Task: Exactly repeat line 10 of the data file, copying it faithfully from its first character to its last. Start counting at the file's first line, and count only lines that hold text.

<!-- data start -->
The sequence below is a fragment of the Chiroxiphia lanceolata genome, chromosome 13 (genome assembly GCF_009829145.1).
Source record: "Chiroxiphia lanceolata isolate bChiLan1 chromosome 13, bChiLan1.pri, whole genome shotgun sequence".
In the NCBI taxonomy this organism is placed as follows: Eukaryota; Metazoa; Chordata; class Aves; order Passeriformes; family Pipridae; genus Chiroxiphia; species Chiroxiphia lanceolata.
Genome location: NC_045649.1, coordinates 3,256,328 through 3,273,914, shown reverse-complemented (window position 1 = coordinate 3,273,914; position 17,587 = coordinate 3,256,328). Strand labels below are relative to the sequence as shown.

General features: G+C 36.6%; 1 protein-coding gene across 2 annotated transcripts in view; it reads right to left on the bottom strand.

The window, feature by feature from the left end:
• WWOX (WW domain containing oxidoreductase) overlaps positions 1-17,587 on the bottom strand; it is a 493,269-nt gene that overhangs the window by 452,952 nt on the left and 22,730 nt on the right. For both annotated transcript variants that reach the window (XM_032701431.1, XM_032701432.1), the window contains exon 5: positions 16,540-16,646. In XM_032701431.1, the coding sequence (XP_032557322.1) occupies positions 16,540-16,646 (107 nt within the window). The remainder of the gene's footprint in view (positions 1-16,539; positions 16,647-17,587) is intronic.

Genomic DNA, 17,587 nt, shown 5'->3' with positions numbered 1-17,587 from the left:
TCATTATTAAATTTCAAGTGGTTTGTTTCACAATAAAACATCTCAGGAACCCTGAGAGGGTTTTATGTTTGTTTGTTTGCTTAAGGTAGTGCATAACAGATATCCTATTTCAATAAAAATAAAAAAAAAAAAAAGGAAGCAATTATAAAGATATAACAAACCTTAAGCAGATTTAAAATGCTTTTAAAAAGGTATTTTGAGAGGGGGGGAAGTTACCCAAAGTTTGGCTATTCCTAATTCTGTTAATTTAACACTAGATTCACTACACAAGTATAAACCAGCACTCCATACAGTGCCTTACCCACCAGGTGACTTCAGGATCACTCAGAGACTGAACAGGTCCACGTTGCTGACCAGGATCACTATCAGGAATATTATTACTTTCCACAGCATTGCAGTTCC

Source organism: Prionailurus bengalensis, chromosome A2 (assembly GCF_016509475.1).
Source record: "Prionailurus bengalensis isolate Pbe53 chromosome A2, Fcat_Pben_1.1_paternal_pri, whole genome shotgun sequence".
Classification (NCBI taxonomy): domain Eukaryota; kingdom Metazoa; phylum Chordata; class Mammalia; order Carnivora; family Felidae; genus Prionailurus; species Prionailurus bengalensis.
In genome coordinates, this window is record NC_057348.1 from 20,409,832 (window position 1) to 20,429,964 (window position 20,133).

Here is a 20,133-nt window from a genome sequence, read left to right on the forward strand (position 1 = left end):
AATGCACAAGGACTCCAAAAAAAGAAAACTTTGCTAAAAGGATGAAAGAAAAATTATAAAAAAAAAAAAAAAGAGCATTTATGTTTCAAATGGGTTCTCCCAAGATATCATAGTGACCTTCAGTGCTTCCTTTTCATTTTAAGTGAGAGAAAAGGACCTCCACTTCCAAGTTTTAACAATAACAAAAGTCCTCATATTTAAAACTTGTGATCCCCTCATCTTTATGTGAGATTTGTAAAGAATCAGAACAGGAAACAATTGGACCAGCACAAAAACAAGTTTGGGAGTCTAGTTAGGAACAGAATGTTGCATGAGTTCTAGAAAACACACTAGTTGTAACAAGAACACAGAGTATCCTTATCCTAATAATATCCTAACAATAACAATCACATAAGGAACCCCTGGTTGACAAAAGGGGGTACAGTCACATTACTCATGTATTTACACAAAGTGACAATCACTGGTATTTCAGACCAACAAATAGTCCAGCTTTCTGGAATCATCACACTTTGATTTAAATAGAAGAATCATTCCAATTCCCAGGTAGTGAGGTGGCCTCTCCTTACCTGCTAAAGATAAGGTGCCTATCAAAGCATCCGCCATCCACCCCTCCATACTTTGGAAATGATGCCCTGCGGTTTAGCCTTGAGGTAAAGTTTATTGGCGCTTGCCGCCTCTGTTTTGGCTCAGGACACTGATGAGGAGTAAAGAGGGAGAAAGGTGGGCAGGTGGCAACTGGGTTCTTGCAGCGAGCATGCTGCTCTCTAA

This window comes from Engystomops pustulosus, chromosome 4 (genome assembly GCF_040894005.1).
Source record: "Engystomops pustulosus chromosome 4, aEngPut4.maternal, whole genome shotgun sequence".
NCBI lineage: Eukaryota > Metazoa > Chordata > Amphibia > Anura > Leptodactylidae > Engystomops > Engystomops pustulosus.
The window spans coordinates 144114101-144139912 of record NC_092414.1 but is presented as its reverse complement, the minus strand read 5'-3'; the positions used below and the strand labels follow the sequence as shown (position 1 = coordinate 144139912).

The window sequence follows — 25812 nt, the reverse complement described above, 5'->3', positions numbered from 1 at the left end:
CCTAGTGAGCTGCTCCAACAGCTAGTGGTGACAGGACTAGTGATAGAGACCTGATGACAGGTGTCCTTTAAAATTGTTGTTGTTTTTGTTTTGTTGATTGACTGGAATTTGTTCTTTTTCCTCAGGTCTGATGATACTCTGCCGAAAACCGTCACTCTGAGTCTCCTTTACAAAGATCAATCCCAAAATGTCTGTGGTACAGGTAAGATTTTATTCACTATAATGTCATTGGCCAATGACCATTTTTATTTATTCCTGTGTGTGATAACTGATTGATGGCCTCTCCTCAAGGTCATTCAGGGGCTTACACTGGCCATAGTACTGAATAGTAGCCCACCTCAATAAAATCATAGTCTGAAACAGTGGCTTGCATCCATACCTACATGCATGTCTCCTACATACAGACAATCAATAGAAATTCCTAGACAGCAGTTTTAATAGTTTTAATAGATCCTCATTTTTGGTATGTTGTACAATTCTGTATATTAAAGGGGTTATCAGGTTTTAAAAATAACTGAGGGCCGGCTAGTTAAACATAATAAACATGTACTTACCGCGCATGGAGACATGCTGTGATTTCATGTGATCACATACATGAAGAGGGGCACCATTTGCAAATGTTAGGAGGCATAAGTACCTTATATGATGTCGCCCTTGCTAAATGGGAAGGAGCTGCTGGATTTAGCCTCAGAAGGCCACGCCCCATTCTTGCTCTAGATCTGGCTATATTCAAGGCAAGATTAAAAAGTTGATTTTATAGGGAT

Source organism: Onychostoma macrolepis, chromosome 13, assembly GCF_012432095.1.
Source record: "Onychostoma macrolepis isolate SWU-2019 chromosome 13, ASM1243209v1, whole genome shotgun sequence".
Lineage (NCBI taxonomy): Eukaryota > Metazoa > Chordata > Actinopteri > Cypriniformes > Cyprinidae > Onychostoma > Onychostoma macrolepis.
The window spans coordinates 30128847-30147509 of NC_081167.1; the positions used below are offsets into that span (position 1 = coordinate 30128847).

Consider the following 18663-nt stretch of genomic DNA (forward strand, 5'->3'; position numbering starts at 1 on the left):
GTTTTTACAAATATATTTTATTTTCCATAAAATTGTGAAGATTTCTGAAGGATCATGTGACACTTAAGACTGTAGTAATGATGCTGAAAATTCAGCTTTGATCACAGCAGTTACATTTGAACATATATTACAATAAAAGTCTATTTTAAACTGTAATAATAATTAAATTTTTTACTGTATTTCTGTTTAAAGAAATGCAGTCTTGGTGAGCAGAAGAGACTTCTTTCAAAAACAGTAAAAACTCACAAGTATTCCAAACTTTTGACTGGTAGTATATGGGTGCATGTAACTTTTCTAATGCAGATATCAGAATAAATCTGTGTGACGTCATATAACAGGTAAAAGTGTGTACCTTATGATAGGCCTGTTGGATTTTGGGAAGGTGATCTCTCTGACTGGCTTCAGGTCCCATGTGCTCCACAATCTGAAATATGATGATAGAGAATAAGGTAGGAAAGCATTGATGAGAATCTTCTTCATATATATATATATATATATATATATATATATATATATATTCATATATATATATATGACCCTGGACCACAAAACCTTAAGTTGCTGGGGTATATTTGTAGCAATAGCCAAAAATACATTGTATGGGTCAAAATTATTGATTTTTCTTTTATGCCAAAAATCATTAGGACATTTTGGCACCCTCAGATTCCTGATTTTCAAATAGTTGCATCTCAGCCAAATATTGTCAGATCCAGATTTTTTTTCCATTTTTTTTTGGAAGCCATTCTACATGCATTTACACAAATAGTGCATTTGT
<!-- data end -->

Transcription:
Source organism: Prionailurus bengalensis, chromosome A2 (assembly GCF_016509475.1).